Ironwood Daily Globe from Ironwood, Michigan on July 24, 1965 · Page 14
Get access to this page with a Free Trial

Ironwood Daily Globe from Ironwood, Michigan · Page 14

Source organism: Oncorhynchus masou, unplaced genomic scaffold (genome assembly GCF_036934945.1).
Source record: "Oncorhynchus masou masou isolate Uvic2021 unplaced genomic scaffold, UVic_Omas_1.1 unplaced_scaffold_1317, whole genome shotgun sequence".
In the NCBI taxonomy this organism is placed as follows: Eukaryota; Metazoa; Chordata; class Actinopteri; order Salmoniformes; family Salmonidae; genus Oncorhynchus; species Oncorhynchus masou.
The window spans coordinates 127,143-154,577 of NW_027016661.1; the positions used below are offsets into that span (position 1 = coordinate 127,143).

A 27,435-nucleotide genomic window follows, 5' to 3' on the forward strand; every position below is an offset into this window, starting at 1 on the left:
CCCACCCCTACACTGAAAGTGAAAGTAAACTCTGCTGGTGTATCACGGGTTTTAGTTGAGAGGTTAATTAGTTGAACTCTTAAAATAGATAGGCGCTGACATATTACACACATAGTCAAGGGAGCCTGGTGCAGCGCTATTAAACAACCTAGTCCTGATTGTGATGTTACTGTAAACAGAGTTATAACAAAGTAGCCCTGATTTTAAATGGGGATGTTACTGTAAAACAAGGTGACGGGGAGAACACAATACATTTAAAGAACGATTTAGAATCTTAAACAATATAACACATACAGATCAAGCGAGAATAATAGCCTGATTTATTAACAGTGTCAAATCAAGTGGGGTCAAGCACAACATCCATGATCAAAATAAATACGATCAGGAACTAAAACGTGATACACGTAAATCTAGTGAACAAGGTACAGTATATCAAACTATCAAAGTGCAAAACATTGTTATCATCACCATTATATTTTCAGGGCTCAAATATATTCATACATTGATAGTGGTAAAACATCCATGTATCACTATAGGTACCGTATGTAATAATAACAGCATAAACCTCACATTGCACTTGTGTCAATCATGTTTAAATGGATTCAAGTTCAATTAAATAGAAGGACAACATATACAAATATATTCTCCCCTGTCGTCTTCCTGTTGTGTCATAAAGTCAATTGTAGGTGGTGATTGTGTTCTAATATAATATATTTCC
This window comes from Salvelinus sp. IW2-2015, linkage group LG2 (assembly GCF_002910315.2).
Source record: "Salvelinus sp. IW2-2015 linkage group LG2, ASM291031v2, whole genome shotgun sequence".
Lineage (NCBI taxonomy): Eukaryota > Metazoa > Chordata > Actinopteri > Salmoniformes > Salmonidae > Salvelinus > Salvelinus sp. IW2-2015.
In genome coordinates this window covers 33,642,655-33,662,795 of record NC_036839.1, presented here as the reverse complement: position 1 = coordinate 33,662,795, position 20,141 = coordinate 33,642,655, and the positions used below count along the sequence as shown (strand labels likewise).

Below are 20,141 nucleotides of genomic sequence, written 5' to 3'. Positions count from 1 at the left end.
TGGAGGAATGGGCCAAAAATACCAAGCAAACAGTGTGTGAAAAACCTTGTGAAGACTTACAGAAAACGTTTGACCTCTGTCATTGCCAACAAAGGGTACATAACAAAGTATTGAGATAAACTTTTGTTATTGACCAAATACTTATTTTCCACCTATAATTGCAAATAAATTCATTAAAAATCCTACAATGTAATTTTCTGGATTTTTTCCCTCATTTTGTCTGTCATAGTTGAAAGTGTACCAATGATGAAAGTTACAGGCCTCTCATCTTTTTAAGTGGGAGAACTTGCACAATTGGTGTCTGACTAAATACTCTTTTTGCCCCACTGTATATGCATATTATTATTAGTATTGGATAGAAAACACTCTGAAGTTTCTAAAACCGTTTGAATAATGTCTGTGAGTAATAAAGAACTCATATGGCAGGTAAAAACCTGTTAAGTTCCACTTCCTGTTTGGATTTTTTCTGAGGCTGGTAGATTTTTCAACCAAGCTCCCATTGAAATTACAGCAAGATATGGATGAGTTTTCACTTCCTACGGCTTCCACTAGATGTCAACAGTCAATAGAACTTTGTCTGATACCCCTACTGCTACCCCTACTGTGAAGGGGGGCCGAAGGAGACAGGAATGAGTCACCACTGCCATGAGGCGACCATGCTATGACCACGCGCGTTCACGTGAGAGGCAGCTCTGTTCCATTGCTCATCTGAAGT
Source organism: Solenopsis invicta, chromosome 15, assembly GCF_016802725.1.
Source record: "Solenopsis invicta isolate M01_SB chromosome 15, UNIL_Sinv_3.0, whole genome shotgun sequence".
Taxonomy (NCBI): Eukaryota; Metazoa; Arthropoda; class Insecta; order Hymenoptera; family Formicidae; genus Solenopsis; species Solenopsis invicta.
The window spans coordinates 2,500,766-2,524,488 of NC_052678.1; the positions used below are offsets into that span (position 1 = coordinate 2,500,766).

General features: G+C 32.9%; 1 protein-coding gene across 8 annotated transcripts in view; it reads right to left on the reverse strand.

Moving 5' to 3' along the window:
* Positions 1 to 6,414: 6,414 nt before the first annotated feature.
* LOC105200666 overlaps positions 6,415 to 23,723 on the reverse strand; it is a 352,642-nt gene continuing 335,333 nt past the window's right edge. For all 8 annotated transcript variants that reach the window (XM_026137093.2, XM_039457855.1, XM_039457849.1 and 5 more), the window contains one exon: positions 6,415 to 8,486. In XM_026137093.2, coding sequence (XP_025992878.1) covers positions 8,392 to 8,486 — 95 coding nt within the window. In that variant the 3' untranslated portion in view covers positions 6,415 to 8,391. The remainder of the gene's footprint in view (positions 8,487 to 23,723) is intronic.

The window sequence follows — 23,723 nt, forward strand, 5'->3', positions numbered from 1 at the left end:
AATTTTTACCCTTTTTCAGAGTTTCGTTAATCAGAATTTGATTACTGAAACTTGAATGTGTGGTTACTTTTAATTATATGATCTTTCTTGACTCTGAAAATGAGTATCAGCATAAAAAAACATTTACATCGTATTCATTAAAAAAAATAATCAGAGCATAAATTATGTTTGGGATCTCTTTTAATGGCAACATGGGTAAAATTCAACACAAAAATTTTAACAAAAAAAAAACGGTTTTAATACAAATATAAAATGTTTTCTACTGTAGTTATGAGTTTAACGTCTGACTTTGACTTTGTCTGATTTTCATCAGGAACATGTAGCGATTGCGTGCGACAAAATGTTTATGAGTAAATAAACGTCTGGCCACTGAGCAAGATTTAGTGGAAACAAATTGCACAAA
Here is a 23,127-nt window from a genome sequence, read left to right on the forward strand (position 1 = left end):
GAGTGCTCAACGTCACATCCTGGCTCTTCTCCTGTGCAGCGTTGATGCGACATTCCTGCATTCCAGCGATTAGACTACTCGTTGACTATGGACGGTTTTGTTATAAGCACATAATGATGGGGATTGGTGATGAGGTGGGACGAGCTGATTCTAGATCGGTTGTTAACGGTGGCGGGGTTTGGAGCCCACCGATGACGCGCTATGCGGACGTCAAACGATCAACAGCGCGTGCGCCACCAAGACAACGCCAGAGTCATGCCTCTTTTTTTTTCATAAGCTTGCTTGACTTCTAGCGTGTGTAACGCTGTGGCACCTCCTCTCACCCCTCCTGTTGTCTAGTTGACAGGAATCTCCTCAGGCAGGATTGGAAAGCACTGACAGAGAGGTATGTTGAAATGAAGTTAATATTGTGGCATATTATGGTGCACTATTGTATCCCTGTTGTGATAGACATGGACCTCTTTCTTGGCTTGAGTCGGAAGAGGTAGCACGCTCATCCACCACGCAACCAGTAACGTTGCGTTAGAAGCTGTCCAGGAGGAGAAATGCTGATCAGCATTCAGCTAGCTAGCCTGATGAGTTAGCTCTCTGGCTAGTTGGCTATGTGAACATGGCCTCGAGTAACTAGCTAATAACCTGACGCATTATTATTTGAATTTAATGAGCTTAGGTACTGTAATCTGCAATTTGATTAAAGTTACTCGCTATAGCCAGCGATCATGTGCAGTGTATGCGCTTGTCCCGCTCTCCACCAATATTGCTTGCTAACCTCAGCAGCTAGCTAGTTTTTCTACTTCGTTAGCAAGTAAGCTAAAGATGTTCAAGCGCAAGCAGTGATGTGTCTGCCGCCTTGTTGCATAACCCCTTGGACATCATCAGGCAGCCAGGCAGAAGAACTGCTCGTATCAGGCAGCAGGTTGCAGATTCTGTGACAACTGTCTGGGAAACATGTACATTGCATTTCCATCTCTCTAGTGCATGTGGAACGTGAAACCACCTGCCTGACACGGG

Ironwood, Michigan
Issue Date:
Saturday, July 24, 1965
Page 14
Start Free Trial